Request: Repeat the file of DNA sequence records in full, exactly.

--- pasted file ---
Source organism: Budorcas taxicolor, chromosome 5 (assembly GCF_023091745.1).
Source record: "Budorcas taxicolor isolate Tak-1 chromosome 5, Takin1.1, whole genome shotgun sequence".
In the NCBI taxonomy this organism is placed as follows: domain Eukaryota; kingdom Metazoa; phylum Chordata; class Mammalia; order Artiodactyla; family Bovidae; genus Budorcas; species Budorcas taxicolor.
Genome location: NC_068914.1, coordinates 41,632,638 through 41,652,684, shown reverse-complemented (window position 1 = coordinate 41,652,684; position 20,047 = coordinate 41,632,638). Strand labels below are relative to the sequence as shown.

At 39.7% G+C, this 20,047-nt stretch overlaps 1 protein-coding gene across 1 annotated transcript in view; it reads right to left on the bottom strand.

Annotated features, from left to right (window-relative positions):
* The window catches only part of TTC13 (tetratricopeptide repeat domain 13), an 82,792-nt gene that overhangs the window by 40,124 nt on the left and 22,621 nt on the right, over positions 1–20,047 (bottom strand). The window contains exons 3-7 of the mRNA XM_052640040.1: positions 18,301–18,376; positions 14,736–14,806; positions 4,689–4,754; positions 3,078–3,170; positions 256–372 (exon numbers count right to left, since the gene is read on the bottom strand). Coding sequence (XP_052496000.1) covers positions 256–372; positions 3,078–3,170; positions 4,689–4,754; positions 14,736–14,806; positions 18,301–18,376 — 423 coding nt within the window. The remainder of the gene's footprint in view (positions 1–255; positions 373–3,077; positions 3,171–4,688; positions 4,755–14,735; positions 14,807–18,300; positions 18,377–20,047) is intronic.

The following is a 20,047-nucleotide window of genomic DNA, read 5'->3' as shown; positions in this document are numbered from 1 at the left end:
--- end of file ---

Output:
Source organism: Budorcas taxicolor, chromosome 5 (assembly GCF_023091745.1).
Source record: "Budorcas taxicolor isolate Tak-1 chromosome 5, Takin1.1, whole genome shotgun sequence".
In the NCBI taxonomy this organism is placed as follows: domain Eukaryota; kingdom Metazoa; phylum Chordata; class Mammalia; order Artiodactyla; family Bovidae; genus Budorcas; species Budorcas taxicolor.
Genome location: NC_068914.1, coordinates 41,632,638 through 41,652,684, shown reverse-complemented (window position 1 = coordinate 41,652,684; position 20,047 = coordinate 41,632,638). Strand labels below are relative to the sequence as shown.

At 39.7% G+C, this 20,047-nt stretch overlaps 1 protein-coding gene across 1 annotated transcript in view; it reads right to left on the bottom strand.

Annotated features, from left to right (window-relative positions):
* The window catches only part of TTC13 (tetratricopeptide repeat domain 13), an 82,792-nt gene that overhangs the window by 40,124 nt on the left and 22,621 nt on the right, over positions 1–20,047 (bottom strand). The window contains exons 3-7 of the mRNA XM_052640040.1: positions 18,301–18,376; positions 14,736–14,806; positions 4,689–4,754; positions 3,078–3,170; positions 256–372 (exon numbers count right to left, since the gene is read on the bottom strand). Coding sequence (XP_052496000.1) covers positions 256–372; positions 3,078–3,170; positions 4,689–4,754; positions 14,736–14,806; positions 18,301–18,376 — 423 coding nt within the window. The remainder of the gene's footprint in view (positions 1–255; positions 373–3,077; positions 3,171–4,688; positions 4,755–14,735; positions 14,807–18,300; positions 18,377–20,047) is intronic.

The following is a 20,047-nucleotide window of genomic DNA, read 5'->3' as shown; positions in this document are numbered from 1 at the left end: